them opportunities to practice applying those rules, to practice hearing the sounds in words, saying the sounds of each
letter, writing letters, using those letters to build words, and reading phonetic words. Then, once the child has
confidence, once the child believes she can crack the code of English, we slowly reveal the non-phonetic half of English...
the words which don’t follow any rules at all. Wow! Words that don’t follow any rules at all? That’s interesting! And learning
follows interest.

The Sounds of Language
Phonetic awareness begins with the child’s knowledge of sounds. The child must be able to hear the sounds in words. We
can help children hear individual sounds by:
  • Annunciating slowly and carefully
  • Encouraging the children to speak and pronounce words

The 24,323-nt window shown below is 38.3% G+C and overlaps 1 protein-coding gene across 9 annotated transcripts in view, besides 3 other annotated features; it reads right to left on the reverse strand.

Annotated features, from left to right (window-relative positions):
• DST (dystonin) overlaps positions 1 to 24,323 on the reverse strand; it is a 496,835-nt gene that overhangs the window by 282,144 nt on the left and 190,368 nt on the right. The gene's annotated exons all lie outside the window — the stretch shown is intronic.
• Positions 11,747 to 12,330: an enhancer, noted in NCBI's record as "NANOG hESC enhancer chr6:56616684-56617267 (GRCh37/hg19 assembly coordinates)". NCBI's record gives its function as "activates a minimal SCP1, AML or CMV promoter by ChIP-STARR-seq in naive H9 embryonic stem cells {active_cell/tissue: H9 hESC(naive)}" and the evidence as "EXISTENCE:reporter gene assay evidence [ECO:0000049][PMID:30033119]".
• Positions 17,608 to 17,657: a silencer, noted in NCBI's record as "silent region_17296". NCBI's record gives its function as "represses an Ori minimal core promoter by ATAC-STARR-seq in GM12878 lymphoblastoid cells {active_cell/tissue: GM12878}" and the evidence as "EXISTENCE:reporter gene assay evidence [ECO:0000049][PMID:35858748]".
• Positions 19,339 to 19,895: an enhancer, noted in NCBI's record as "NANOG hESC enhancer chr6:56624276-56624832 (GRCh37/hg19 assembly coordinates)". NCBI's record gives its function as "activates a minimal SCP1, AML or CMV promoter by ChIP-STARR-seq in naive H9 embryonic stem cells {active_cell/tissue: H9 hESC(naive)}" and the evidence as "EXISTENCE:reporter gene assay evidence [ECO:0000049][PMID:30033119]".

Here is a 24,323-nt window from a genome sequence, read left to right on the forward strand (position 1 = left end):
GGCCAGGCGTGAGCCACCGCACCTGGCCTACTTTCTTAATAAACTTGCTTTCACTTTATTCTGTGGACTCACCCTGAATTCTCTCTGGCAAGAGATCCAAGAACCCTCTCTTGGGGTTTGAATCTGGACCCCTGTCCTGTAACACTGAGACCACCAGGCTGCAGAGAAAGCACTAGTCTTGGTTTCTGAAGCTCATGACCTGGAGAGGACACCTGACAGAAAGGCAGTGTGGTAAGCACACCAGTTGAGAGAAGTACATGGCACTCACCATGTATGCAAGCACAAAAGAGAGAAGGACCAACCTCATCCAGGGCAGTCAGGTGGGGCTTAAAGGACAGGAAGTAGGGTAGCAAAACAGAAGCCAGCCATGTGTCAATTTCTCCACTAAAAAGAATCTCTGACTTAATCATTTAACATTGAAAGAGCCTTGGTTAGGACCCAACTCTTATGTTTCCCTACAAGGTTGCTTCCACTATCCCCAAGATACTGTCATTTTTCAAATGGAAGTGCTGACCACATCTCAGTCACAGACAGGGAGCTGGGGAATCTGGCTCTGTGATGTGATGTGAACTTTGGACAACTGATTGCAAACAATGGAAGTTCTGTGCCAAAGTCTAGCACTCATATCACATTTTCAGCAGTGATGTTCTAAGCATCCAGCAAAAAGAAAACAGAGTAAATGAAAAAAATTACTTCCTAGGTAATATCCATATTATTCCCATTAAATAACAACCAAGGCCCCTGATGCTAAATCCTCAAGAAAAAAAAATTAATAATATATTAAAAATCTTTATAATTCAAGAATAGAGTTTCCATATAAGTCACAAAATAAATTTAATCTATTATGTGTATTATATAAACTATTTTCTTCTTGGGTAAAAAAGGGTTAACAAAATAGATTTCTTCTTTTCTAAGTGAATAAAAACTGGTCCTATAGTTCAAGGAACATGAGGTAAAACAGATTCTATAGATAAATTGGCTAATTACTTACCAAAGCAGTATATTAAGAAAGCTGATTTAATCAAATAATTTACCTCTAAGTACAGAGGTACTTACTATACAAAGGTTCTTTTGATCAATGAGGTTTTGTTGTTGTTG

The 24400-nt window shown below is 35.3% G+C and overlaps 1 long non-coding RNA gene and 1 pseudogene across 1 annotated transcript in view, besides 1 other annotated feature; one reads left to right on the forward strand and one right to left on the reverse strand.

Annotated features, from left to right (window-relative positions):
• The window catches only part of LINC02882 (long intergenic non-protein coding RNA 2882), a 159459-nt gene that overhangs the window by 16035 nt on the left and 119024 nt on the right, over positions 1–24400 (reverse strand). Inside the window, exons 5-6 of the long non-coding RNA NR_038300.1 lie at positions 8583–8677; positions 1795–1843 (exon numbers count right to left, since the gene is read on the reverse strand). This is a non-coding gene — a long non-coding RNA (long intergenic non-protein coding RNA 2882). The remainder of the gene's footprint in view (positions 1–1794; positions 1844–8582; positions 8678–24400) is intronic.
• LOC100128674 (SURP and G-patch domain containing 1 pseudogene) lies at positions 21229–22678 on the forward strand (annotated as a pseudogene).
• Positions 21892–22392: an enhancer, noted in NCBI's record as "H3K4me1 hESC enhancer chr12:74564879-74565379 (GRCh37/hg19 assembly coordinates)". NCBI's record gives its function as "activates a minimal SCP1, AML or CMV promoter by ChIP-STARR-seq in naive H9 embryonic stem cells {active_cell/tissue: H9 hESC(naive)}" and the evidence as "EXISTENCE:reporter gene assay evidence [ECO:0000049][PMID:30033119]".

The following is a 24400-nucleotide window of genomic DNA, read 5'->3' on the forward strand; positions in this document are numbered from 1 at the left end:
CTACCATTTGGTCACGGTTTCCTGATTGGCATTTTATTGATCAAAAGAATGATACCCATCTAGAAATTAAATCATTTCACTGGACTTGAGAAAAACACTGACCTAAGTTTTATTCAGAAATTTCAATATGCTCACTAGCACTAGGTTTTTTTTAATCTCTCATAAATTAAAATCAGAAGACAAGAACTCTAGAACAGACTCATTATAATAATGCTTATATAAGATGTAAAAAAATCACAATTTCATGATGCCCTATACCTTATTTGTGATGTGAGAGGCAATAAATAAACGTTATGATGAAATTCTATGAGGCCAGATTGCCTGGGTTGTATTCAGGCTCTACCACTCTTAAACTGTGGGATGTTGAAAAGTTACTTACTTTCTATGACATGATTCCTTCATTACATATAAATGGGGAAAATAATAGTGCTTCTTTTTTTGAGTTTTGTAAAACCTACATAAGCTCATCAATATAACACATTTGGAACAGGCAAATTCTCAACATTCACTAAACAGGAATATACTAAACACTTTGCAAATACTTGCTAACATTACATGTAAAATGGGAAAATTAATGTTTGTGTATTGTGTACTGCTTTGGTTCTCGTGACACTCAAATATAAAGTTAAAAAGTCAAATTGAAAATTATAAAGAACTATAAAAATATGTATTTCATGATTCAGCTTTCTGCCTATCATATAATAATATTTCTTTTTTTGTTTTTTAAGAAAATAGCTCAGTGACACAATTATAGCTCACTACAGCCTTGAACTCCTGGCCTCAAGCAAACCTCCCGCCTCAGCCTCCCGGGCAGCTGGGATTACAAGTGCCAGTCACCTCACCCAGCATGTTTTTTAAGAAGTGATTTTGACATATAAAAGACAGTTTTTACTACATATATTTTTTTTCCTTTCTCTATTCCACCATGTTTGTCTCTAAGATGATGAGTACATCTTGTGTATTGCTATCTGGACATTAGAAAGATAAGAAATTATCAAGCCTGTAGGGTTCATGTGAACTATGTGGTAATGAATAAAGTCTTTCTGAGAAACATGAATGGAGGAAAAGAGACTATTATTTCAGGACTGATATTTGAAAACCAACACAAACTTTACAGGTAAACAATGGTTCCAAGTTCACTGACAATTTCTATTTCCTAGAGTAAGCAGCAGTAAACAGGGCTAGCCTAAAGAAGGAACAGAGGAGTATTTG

• Repeating new words
  • Singing songs
  • Reading books
  • Reciting poetry
  • Playing sound games like I Spy

I Spy. This is a simple game that gives the child the opportunity (but not the requirement) to identify the sounds in words.
We play it with one or several children by saying, "I spy with my little eye, something in Kyra's hand that starts with the
sound 'puh, 'puh.' Of course, Kyra is holding nothing but a pencil so her chance of succeeding is high. Continue to sound
out the word, 'puh en sul.' Do this as much as you need to until one of the children hears it and says, "pencil!" Continue for
as long as the children are interested. On another day, once they understand how the game works, walk about the room
together and choose about six different objects, each with a different initial sound. Bring them to a workspace and play it
again. "I spy with my little eye something that starts with the sound ‘mmmm, mmmm.’” We repeat the sound and then, unless
the child beats us to it, we point to the monkey and say, “mmmm unkey, mmmm unkey.” We repeat this for all of the